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How can the Jets protect their signal callers?

DETROIT, MI - AUGUST 19: Bryce Petty #9 of the New York Jets drops back to pass during the third quarter of the preseason game against the Detroit Lions on August 19, 2017 at Ford Field in Detroit, Michigan. The Lions defeated the Jets 16-6. (Photo by Leon Halip/Getty Images)
DETROIT, MI - AUGUST 19: Bryce Petty #9 of the New York Jets drops back to pass during the third quarter of the preseason game against the Detroit Lions on August 19, 2017 at Ford Field in Detroit, Michigan. The Lions defeated the Jets 16-6. (Photo by Leon Halip/Getty Images)
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Last week, the offensive line of the New York Jets vs. the Detroit Lions was horrific, setting off major alarms:  Can they even protect their signal callers?

The Week 2 preseason matchup between the New York Jets and Detroit Lions began with a huge hit and sack on quarterback Christian Hackenberg who was partially at fault for not making a line slide adjustment.  However, running back Bilal Powell ran right by the defensive end and failed to throw a shoulder into him.

Offensive tackle Brandon Shell also cracked down on the defensive tackle instead of blocking the defender right in front of him.  Inexperience can be dangerous, so the offensive linemen must improve communication to avoid vicious hits like this.  Veterans like Nick Mangold were crucial in these types of situations.

This had to be frustrating for offensive coordinator John Morton.  The first offensive series had multiple assignment failures and began a trend of consecutive three and out drives.  There is no way a young quarterback can progress by running for his life or playing on his back.  The offensive line must play more aggressive and execute their protection schemes in order to keep the quarterback upright and healthy.

Even though the first half was poor, some positives include:

  1. Hackenberg is as tough as nails and can bounce back from major hits
  2. Powell looks to be in good shape even with missing time in training camp
  3. Wide receiver Robby Anderson continues to beat cornerbacks on vertical routes and looks ready for the No. 1 role
  4. 2nd half adjustments gave quarterback Bryce Petty the opportunity to distribute the football effectively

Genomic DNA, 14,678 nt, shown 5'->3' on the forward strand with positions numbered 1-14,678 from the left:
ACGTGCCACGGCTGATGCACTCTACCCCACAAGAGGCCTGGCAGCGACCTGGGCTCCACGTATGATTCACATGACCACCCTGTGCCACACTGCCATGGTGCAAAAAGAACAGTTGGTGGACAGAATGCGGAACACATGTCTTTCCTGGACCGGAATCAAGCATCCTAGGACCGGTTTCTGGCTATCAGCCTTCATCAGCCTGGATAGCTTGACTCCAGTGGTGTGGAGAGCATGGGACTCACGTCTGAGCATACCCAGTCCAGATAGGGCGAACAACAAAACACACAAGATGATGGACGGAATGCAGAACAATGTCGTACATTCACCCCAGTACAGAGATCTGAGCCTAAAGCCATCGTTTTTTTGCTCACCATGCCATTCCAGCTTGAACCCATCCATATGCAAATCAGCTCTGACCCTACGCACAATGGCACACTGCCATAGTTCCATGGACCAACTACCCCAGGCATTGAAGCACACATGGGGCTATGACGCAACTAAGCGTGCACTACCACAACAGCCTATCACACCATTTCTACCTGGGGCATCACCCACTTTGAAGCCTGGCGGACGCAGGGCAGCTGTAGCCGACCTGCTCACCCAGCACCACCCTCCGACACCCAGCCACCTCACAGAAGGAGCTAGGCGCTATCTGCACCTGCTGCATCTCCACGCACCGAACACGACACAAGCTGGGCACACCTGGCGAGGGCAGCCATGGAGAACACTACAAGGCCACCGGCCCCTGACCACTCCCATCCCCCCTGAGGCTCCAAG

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Hackenberg ended the night with unimpressive numbers but the way he handled the pressure showed he is not easily flustered.

Many young quarterbacks have trouble getting into a rhythm and tend to speed up their mental reads because of pressure.

Hack stood tall in the pocket and his solid footwork helped him gain 12 yards on a scramble in the 2nd quarter.  While his offensive line continued to struggle, he did his best to get the ball out quickly.  A couple focus drops and penalties stalled the first string team from moving the chains or putting points on the board.

Bryce Petty took over the 2nd half and the protection was much improved.  Only one sack was given up but the Jets got the ground game going and that opened up some passing lanes.  The second string unit put together three kicking opportunities which lead to six points.  Much depends on the offensive line giving players a chance to make a play.

The Jets may want to consider utilizing the fullback or tight end as an extra blocker until the offensive line begins to gel.  Offensive guard Brian Winters is having a really poor preseason and needs to get back to his 2016 form as soon as possible. So far, here have been his main issues:

  • Week 1: On the Jets opening drive inside the red zone he missed his block and Elijah McGuire was tackled for a loss.  Luckily for Winters, quarterback Josh McCown hooked up with Charone Peake for an easy score so the mistake was quickly overlooked.
  • Week 2: Winters struggled to handle Akeem Spence and Cornelius Washington–both had sacks.
  • On a critical 3rd down attempt, Winters was penalized for holding on a designed screen play for Powell.  To add to his problems, he missed his lead block which lead to a loss on the play.  Detroit declined the penalty and forced the punt.

Offensive tackle Kelvin Beachum has been the quiet lineman who has gone unnoticed.  Maybe it means he is doing his job.  If Beachum gels with offensive guard James Carpenter, the blind side could be the strong point of the unit.

The competition at right tackle between Ben Ijalana, Shell, and Brent Qvale could end up similar to last year–a rotational blocking scheme with more jumbo-set formations.  As long as the Jets can run the ball effectively to open up passing opportunities and minimize turnovers, they should be able to compete.

Hopefully, the offensive line will limit mistakes and make progress in the upcoming Week 3 preseason game vs. the New York Giants.

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